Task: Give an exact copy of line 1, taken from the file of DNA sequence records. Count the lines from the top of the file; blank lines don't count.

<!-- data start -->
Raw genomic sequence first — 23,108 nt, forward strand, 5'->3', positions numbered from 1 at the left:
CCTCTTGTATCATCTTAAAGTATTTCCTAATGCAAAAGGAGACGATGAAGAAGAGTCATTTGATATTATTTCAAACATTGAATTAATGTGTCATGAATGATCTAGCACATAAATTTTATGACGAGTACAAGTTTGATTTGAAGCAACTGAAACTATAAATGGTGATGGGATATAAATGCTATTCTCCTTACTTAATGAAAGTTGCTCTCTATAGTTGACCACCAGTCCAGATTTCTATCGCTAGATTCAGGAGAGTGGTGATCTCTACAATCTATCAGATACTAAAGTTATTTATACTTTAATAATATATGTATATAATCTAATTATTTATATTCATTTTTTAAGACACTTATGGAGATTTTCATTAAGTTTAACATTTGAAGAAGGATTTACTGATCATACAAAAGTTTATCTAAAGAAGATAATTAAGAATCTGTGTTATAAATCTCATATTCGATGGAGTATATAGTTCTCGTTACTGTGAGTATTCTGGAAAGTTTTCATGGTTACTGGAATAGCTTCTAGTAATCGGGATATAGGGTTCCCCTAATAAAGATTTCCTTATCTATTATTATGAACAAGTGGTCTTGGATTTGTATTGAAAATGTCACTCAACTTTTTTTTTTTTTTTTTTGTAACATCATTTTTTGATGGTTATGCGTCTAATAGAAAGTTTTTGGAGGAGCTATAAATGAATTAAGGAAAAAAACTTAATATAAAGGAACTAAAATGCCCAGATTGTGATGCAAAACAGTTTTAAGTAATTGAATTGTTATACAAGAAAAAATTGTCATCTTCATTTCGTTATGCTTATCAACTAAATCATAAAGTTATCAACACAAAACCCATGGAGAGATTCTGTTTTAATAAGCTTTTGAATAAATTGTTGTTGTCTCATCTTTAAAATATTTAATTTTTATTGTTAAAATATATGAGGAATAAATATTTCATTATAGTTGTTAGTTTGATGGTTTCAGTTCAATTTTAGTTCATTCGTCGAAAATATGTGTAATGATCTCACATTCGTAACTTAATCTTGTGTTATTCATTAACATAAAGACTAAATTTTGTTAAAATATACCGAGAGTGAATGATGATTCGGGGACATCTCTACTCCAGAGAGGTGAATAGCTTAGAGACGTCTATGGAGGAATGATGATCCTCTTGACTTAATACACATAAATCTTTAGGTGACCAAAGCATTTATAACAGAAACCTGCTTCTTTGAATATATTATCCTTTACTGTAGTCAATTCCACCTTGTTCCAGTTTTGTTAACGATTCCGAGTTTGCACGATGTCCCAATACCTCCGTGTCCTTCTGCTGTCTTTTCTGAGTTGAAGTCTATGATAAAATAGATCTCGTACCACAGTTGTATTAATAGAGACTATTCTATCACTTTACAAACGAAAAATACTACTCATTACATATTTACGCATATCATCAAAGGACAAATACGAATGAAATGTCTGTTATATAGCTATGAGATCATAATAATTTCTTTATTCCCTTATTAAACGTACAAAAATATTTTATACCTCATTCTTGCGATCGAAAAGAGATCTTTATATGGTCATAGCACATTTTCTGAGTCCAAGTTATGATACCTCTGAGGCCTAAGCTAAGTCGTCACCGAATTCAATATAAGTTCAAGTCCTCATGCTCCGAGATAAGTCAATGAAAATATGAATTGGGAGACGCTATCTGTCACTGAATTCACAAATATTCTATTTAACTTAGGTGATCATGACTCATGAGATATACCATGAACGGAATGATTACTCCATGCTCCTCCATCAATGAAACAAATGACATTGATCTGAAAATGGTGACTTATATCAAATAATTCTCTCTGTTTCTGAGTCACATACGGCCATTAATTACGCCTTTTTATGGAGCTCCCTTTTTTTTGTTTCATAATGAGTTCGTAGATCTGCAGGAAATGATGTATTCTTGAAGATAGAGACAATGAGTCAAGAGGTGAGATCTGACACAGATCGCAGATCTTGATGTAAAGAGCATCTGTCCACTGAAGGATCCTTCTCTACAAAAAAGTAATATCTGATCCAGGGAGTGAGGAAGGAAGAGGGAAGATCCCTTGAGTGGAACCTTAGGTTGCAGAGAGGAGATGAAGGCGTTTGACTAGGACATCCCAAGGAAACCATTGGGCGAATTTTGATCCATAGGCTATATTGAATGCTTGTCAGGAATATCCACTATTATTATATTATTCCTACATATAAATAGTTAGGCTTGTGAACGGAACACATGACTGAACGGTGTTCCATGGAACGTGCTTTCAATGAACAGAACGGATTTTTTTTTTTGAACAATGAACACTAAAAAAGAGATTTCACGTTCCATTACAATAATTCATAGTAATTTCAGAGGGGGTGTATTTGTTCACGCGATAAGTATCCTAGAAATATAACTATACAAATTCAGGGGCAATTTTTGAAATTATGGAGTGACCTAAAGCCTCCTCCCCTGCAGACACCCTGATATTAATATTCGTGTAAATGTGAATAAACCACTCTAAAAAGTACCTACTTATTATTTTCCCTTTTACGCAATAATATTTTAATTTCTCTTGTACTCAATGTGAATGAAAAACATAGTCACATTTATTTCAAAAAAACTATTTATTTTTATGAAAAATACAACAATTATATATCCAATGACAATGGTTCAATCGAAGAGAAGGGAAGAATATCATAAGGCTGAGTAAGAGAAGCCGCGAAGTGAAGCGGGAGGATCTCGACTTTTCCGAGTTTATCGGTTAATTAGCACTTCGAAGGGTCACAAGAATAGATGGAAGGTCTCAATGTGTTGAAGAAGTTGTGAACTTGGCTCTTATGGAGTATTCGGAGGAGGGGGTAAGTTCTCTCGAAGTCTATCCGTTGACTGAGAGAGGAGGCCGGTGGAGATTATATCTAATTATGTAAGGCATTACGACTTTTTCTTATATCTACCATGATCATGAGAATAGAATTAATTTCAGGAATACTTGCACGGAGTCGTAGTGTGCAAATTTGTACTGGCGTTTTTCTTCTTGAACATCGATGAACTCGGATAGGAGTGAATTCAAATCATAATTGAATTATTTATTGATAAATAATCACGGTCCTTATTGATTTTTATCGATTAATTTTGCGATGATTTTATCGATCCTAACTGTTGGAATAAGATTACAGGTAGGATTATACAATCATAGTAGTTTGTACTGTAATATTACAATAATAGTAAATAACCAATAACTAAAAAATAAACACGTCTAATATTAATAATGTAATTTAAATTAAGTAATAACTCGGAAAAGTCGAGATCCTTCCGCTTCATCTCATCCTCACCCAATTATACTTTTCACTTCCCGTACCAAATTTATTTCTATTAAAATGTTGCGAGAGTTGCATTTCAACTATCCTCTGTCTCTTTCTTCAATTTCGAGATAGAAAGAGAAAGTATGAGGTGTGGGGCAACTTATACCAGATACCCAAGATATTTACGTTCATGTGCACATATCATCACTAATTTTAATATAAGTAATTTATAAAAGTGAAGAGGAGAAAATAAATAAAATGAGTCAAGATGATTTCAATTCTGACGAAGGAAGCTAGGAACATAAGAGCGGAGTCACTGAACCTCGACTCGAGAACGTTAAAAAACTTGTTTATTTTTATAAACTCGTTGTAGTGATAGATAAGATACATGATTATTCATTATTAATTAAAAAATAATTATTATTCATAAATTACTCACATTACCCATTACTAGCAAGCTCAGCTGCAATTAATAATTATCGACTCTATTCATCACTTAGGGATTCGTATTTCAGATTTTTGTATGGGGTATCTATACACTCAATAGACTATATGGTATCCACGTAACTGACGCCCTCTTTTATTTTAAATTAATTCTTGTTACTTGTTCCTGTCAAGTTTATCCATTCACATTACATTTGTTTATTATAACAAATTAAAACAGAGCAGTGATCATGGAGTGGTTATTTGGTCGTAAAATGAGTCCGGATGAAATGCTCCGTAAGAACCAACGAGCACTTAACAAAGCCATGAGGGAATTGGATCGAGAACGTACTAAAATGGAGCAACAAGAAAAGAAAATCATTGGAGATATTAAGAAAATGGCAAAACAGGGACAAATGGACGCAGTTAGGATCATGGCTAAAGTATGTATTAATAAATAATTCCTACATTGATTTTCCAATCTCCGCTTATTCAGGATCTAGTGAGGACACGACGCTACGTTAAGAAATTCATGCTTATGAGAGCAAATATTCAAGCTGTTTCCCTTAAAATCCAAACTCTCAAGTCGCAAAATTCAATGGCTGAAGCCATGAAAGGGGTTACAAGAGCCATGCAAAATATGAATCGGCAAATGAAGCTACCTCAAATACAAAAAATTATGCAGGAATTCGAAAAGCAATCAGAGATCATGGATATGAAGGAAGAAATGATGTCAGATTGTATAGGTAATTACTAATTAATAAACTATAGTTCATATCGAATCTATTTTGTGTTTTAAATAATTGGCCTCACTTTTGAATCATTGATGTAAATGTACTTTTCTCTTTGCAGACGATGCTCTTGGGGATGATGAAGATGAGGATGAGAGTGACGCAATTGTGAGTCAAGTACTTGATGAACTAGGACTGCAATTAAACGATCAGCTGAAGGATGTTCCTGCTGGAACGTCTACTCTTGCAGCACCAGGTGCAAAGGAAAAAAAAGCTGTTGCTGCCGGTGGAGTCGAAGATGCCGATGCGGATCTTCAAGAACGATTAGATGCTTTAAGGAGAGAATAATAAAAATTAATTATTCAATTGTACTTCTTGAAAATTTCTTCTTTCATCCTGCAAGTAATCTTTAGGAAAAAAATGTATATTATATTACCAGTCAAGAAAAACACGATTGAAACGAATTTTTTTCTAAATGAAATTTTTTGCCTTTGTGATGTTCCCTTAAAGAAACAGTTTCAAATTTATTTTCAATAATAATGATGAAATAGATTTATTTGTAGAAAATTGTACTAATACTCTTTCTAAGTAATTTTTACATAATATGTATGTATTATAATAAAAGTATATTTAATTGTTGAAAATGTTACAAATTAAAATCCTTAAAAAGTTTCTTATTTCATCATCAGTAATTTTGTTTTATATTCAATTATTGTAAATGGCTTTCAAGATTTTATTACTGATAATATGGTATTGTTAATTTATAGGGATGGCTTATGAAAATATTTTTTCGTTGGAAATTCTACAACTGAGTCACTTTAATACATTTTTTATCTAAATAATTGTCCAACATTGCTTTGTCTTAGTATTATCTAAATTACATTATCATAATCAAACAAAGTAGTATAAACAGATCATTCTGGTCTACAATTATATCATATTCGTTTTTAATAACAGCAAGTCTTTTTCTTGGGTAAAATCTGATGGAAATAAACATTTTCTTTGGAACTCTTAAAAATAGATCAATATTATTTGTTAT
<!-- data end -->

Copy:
Raw genomic sequence first — 23,108 nt, forward strand, 5'->3', positions numbered from 1 at the left: